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THE CURRENT SUPREME COURT SUPER MAJORITY: A THREAT TO SCIENCE AND SECULARISM. CSICON 2022
Copyright © 2022 Center for Inquiry and Edward Tabash
Most of the work that CFI does involving the Supreme Court has been in the realm of separation of church and state. CFI Counsel, Nick Little, and I, have filed numerous briefs with the Court detailing why the religious right wing is wrong when it asserts that government can favor belief over nonbelief and that government must allow religious objectors the right to avoid complying with laws that are binding on the rest of us.
We are going to focus on how the now 6 to 3 religious right majority on the Court issues rulings that defy scientific evidence. We will see how the Court rejects science as part of the effort to undo church/state separation. We will also see how the Court dismisses scientific evidence, generally, in order to achieve other ideological objectives.
We must now confront the awful tragedy that the one institution of government that we could most reliably trust to protect our personal freedoms and to make decisions based on reason, from the late 1940s onward, has now become a weapon for imposing religious tyranny and ignoring the very science it used to revere.
THE COURT’S HISTORICAL PRECEDENTS IN DEFINING SCIENTIFICALLY BASED KNOWLEDGE.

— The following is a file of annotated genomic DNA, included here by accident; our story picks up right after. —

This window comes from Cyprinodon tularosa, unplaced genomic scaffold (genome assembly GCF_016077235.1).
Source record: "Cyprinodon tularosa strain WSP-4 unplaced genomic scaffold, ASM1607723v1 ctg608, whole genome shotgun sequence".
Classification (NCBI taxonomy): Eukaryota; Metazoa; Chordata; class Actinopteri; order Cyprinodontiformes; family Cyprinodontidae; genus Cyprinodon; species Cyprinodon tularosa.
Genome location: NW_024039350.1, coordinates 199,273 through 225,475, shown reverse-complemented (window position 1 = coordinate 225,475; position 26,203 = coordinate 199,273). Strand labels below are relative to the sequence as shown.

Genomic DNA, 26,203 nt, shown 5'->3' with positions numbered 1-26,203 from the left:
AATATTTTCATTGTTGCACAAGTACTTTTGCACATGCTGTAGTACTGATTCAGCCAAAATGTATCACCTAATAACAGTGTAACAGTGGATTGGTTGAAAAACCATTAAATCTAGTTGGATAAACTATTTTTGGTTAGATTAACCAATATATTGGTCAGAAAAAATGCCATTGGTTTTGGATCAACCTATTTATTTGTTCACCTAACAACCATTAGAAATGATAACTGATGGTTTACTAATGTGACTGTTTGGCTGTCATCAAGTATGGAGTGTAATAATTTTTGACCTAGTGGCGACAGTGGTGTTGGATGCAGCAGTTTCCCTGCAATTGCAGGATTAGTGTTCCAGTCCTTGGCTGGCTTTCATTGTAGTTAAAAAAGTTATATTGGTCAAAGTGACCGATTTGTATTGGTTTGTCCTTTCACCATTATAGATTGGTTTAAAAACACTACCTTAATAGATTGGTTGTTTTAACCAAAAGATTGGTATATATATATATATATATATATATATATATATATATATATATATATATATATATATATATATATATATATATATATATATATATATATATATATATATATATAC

In the 1993 case of Daubert v. Merrill Dow Pharmaceuticals, the Court set forth criteria for determining if someone who claims to be an expert in a relevant scientific area should be permitted to testify. The Court ruled that any supposed scientific explanation, in order to be admissible, must be capable of empirical testing, quoting Karl Popper by name. The Court then set forth it’s definition of knowledge, writing that “the word ‘knowledge’ connotes more than subjective belief or unsupported speculation. The term applies to any body of known facts or to any body of ideas inferred from such facts or accepted as truths on good grounds.” An example was provided explaining how a study of the phases of the moon might be relevant as to whether a particular night was dark, if such darkness were an issue in the case. However, it would not be admissible to show when a full moon appeared in order to argue that such a moon can affect whether someone behaves rationally or not. In the 1999 case of Kumho Tire Company v. Carmichael, the Court said that some categories of claimed knowledge are so inherently unreliable that supposed expert testimony based on them would never be admissible. The Court cited astrology and necromancy as examples.